How to Keep Rabbits Out of Your Garden

Rabbit. Photo © Erin Huffstetler

Tired of having bunnies make off with your harvest? Here's how to keep rabbits out of your garden and off of your most-wanted list:

Fence Your Garden

Installing a fence around your vegetable garden takes time and money, but if you build it right, it'll keep rabbits (and many other pests) out for many years to come. To build a rabbit-proof fence, go at least two feet tall (three is better), and bury another 6-8 inches of fence material under the ground.

This will prevent rabbits from burrowing under your fence.

While picket fences are pretty, you'll find that a fence made of hardware cloth or chicken wire does a better job of keeping rabbits out. If you prefer the look of a picket fence, just wrap the inside with hardware cloth.​

Not interested in fencing in your garden? Then, consider these other options:

Mark Your Territory

Animals mark their territory, and you can, too. Scatter pet fur or human hair around the perimeter of your garden to trick rabbits into thinking a predator is nearby. Another option is to treat the area with fox or coyote urine. Both are available commercially in spray and granule form. Just sprinkle them around the outside of your garden, and reapply throughout the season (particularly after a hard rain) to ensure that the scent remains strong.

A Warning: Many gardeners recommend spreading used kitty litter around the edge of your garden.

While this is probably an effective rabbit deterrent, it's not a safe practice. Cat poop contains bacteria and could contain parasites. Dispose of litter properly, so your family doesn't get sick.

Fertilize with Blood Meal or Bone Meal

You need to fertilize your plants anyway, so go with something that rabbits hate.

Both blood meal and bone meal are repellent to rabbits (who do their best to stay away from predators). Just know that these fertilizers may not be a safe option, if you have pets that spend time outdoors.​

Plant Things They Don't Like

Rabbits have food likes and dislikes, just like you and me. Use that to your advantage by planting the things that they don't like on the outside of your garden and the things that they do like on the inside of your garden (where they're less likely to find them). Some plants that they don't like/aren't likely to eat:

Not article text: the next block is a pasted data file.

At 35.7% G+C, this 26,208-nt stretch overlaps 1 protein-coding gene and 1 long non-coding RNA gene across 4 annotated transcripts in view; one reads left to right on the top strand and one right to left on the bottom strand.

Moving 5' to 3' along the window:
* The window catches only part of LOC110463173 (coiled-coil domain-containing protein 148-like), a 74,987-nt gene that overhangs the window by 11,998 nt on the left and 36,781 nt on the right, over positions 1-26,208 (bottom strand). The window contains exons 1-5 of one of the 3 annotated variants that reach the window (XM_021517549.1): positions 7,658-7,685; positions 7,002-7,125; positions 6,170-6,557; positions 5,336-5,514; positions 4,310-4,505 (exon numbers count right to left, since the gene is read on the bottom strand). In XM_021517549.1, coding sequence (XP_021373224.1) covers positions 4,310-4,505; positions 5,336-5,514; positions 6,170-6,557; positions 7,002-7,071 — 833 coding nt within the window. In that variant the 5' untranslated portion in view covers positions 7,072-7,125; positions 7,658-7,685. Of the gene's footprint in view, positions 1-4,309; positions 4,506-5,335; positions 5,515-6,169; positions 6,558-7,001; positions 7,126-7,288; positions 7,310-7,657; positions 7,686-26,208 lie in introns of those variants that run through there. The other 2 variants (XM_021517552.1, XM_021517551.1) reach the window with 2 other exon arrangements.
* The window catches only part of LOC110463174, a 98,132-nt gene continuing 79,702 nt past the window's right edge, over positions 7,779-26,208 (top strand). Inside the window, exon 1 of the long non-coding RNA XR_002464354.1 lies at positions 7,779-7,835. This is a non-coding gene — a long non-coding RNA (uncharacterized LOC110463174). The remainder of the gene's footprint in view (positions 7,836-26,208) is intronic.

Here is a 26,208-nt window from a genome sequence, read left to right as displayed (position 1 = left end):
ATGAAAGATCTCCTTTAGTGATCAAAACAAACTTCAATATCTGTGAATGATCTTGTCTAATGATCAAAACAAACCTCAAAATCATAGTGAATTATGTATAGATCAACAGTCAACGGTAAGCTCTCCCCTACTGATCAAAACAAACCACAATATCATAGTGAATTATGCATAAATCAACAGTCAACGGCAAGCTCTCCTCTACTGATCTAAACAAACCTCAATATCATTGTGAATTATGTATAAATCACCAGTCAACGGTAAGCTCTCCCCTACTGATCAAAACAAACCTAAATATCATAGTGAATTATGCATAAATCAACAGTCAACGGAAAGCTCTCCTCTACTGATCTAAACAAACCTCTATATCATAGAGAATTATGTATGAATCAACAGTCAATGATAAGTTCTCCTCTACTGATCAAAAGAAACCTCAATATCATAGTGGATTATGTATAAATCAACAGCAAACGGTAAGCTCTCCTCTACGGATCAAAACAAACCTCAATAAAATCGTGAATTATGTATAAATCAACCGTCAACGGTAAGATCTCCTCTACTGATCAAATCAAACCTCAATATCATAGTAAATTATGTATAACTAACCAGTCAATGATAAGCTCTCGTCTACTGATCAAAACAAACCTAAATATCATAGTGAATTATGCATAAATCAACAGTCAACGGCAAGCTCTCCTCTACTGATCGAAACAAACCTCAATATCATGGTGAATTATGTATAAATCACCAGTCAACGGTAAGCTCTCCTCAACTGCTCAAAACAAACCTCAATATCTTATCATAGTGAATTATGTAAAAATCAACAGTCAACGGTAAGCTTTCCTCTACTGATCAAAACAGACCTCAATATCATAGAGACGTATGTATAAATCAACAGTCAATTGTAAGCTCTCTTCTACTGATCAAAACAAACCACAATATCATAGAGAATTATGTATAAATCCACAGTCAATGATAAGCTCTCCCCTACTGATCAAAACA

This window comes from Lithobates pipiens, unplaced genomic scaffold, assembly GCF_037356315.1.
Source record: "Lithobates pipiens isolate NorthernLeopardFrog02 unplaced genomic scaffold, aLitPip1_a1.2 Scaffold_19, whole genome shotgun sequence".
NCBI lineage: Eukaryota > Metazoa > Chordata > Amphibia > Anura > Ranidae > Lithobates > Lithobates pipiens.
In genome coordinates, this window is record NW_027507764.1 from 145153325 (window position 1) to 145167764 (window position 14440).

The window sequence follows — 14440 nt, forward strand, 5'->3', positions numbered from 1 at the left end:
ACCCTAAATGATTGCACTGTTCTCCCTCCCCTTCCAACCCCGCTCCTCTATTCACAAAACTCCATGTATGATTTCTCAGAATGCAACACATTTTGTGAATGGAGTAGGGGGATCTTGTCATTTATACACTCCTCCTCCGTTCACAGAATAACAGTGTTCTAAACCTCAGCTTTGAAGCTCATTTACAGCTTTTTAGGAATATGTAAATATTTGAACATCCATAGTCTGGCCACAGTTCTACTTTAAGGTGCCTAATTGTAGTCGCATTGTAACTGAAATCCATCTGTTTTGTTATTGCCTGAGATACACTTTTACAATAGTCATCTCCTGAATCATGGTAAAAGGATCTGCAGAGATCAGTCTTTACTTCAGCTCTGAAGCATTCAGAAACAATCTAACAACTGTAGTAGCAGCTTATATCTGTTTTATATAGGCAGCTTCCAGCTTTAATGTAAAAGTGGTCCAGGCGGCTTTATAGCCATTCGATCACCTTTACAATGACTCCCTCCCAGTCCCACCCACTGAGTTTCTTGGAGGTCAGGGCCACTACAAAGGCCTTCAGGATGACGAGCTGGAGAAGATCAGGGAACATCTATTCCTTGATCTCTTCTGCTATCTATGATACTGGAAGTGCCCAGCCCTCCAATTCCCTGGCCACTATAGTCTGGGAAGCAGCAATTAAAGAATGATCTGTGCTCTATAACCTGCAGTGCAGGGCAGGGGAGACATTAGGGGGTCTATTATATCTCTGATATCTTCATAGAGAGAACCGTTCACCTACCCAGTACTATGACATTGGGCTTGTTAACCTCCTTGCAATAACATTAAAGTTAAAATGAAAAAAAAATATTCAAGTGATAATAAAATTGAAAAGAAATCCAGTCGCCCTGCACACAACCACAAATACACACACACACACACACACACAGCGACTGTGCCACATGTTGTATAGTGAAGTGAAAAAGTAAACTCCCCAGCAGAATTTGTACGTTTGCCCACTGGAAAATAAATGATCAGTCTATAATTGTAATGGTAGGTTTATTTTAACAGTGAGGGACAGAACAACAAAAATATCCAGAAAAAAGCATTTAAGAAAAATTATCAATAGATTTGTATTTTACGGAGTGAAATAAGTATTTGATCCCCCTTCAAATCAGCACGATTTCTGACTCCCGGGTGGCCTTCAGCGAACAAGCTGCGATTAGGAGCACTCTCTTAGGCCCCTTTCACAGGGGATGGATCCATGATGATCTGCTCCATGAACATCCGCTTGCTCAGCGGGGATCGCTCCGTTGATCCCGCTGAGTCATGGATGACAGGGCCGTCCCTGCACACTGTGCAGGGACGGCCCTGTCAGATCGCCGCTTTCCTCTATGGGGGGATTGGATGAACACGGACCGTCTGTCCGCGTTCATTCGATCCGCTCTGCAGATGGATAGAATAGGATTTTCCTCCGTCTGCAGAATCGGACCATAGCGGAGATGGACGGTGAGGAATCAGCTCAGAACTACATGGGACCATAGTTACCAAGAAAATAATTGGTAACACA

• Potatoes
  • Rhubarb
  • Onions
  • Leeks
  • Chives
  • Marigolds

And some plants that you'll want to take measures to protect:

  • Peas
  • Beans
  • Beets
  • Broccoli

Note: Rabbits have individual preferences, just like humans. Use your own experience to tell you which plants you need to protect.

Add Prickly Things to Your Garden

Discourage rabbits from entering your garden by planting things that feel sharp or prickly under foot -- squash and cucumbers are good examples. For maximum protection, try to lay out your garden, so that prickly vegetables are planted next to rabbit favorites. Then, go a step further by mulching with sharp materials, like pine cones or egg shells (which also happen to be an excellent fertilizer).

Leave the Weeds in Your Lawn

Rabbits love clover, wild violets and many other common weeds. Allow them to grow in your lawn, and rabbits may not even bother with your garden. Some gardeners have found that planting peas, beans, beets and other rabbit favorites in another part of their yard helped to draw rabbits away from their "real" garden.

Clean Up Your Yard

Overgrown shrubs and brush piles provide the perfect habitat for rabbits. Spend some time tidying up, so your yard is less inviting to four-legged foragers.

Know where the rabbits are living? Fill in their burrow to encourage them to move on.

Put Your Cat or Dog on the Job

Rabbits are most active around dusk. Let your cat or dog out in the evening, and they'll clear up your rabbit problem in a hurry, either by chasing them off or making a snack of them.